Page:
At least Mickey befriends the natives, rather than defeating them in a warlike manner. Maybe, after the chief tragically suffers 90% scalding in the final shot, Mickey joins them in their life of anthropophagy, perhaps even taking over the tribe like Martin Sheen at the end of APOCALYPSE NOW. With Pluto as a kind of canine Dennis Hopper.

But really, all possible allowances aside, I do think this is (you should pardon the expression) rather beyond the pale.

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24 Responses to “Black & White”

  1. Jenny Eardley Says:

    Yikes. To be fair to the cannibals, though, they really seem to have turned a corner. Eating dog and mouse is unconventional by western standards but is considered just about acceptable if you’re REALLY hungry and there’s nothing else. It’s just good old healthy carnivorousness.

  2. Paul Duane Says:

    Your penultimate paragraph makes me wonder – can it be you haven’t seen Apocalypse Pooh? If not, go there now.

  3. The cartoon segments of Song of the South</A. a re delightful. But the live-action portions are problematic in the extreme. The cartoons are visual recreations of the stories Uncle Remus (James Baskett) is telling the children — whcih the adults beieve to be deliterious but are as we knw quite moral and correct. Jonathan Roisenbaum has been the only critic I know of to have pointedout the absurdity of the film's dramatic climax in which the parents send Uncle Remus away because of the effect thwey think he's having on the kids.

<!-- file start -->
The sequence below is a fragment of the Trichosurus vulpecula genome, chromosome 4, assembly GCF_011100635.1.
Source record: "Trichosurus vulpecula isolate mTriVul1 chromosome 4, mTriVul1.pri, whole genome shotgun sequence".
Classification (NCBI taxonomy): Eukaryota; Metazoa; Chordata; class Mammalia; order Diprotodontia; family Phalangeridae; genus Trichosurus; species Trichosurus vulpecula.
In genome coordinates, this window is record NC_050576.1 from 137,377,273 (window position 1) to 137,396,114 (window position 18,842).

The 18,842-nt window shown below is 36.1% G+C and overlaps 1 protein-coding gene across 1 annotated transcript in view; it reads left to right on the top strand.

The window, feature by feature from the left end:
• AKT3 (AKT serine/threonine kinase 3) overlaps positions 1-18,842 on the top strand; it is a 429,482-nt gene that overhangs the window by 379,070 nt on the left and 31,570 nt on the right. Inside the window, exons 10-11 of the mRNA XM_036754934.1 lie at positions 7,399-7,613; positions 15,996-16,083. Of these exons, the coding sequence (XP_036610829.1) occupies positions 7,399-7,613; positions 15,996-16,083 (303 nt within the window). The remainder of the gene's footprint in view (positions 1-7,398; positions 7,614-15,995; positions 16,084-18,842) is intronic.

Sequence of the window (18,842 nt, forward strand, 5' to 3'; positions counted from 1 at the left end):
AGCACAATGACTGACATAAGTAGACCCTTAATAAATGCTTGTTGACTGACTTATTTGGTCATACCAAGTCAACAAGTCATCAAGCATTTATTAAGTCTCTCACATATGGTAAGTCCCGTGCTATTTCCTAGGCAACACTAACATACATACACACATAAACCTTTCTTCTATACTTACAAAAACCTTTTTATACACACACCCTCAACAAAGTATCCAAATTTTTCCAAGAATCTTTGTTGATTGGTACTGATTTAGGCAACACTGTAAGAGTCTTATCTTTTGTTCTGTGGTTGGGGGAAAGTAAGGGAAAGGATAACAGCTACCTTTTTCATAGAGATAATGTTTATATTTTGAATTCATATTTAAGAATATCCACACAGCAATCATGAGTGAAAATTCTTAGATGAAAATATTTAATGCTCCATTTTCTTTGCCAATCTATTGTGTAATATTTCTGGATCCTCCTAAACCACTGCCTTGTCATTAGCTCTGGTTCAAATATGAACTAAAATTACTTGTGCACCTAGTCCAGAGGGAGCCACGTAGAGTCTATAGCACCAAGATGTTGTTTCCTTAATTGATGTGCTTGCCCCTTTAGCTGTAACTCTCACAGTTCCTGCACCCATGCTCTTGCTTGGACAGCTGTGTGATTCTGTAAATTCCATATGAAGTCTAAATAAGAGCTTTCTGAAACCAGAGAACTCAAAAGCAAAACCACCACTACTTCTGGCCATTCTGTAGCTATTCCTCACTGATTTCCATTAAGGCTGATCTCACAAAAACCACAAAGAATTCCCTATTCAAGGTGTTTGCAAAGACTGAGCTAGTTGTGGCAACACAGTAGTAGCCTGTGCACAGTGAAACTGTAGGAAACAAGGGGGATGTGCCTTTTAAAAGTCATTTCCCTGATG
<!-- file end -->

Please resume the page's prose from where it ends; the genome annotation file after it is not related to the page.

HOW CAN YOU FIRE A SLAVE?

    Of course this brigs up the entire question of the era in whcih the film is set. If it's the pre-war South than Remus is a slave pure andsimple. If it's afterwads then he's just a 'tramp" feebing off of the "tenant farmers" that the slaves became (just like slaves but nominally "free')